ROBOTICS AND AUTONOMOUS SYSTEMS
DARPA Puts Robotic Software Through Paces in SubT Challenge
The Defense Advanced Research Projects Agency is working to broaden its pool of innovators as it approaches the final leg of its Subterranean Challenge.
The agency is using the challenge to help military and civilian first responders overcome issues associated with operating underground, including constrained passageways and limited situational awareness. It is hosting challenges for both physical platforms as well as software and algorithms through virtual events.
Sixteen teams competed in the virtual cave circuit in November. During the event, competitors used their technology to traverse through eight simulated caves, which were designed by Angela Maio, virtual competition lead for DARPA’s SubT Challenge, using information from real man-made caves, she said during the competition.
The competing teams submitted their software before it kicked off with the expectation that their systems could autonomously map, navigate the caves, find artifacts and coordinate with multi-robot teams all while operating in degraded communications environments in the virtual realm, Maio said.
During the virtual exercises, the agency is able to test teams who coordinate their robots to autonomously perform, she said. “They have to communicate with each other, find out how to explore the environment and really take on these cave challenges.”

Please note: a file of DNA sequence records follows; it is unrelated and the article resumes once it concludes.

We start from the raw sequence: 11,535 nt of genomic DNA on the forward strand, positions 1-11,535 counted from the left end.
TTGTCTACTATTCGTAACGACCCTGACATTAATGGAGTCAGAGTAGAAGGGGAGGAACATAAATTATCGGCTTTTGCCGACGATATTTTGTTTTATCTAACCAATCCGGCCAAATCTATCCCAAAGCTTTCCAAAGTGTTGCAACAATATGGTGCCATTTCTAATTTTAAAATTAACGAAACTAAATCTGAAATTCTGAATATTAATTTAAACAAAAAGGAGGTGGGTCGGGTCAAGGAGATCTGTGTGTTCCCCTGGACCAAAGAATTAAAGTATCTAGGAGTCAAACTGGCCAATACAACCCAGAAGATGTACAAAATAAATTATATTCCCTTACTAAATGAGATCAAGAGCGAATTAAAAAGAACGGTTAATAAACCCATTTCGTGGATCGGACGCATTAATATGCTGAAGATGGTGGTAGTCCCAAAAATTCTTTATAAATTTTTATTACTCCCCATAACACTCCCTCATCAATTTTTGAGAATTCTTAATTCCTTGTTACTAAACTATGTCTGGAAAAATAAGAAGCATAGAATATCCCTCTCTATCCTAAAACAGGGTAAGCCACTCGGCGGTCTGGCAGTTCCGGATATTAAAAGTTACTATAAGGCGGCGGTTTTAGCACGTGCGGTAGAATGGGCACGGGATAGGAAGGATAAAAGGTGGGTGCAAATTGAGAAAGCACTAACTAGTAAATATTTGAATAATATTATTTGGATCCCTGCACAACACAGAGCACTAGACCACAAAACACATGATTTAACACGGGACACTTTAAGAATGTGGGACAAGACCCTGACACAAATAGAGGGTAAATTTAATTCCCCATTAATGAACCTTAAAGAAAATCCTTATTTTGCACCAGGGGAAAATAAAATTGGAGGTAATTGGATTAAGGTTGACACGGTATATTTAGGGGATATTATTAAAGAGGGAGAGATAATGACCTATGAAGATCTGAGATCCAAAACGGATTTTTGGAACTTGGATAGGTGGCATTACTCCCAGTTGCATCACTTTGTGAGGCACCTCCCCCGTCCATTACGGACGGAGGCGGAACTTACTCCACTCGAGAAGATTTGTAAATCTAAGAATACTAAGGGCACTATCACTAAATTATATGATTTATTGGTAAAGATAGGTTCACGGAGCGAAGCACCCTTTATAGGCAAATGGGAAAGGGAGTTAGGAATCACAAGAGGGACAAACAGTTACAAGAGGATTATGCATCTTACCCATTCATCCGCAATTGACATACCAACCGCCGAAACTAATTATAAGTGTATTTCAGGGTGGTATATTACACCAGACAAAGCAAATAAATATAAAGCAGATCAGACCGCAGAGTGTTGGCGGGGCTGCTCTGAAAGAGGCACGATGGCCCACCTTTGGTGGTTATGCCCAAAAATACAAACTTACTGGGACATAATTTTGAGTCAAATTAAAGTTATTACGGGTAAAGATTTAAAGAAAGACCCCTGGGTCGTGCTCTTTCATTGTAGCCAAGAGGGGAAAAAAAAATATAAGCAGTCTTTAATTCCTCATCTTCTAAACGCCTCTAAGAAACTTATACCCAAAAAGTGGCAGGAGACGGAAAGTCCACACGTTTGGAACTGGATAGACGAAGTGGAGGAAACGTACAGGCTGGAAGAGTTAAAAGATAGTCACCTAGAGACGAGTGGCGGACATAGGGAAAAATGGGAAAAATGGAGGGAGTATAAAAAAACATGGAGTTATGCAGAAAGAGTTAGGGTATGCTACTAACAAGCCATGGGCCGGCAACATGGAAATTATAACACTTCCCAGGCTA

Teams’ scores were calculated by completing tasks such as collecting the largest number of artifacts in the shortest amount of time and properly reporting an item’s location.
“The takeaway message for the virtual competition is it really is opening the doors to who and where some of the technology development can occur,” said Tim Chung, program manager for DARPA’s SubT challenge.
The items were scattered throughout the cave simulation at different levels, some in higher positions and others at ground level, Chung said during a press briefing following the event.
Software designed by Coordinated Robotics, a California-based team, won the challenge and a $250,000 prize.
DARPA is interested in a variety of underground environments, not just naturally occurring caves, Chung said. The challenge also includes urban underground and tunnel circuits.
The agency is interested in human-built tunnel environments such as mines, as well as underground urban settings, Chung said.
“Coupled with the cave scenario, which are for naturally occurring cave networks, all [of this is] culminating in technology development that will allow for us to be able to address all three of these subdomains and do so in a way that isn’t always tuning or tweaking, but rather more holistically addressing the diverse challenges in these environments,” he said.
DARPA held its subterranean tunnel circuit in August 2019. An urban circuit took place in early 2020. The final event, which will be a culmination of all three terrains, will take place in late 2021, according to the agency.
The final “systems” competition, which will include hardware designs, has a first-place prize of $2 million. The final virtual competition for software has prizes of up to $1.5 million.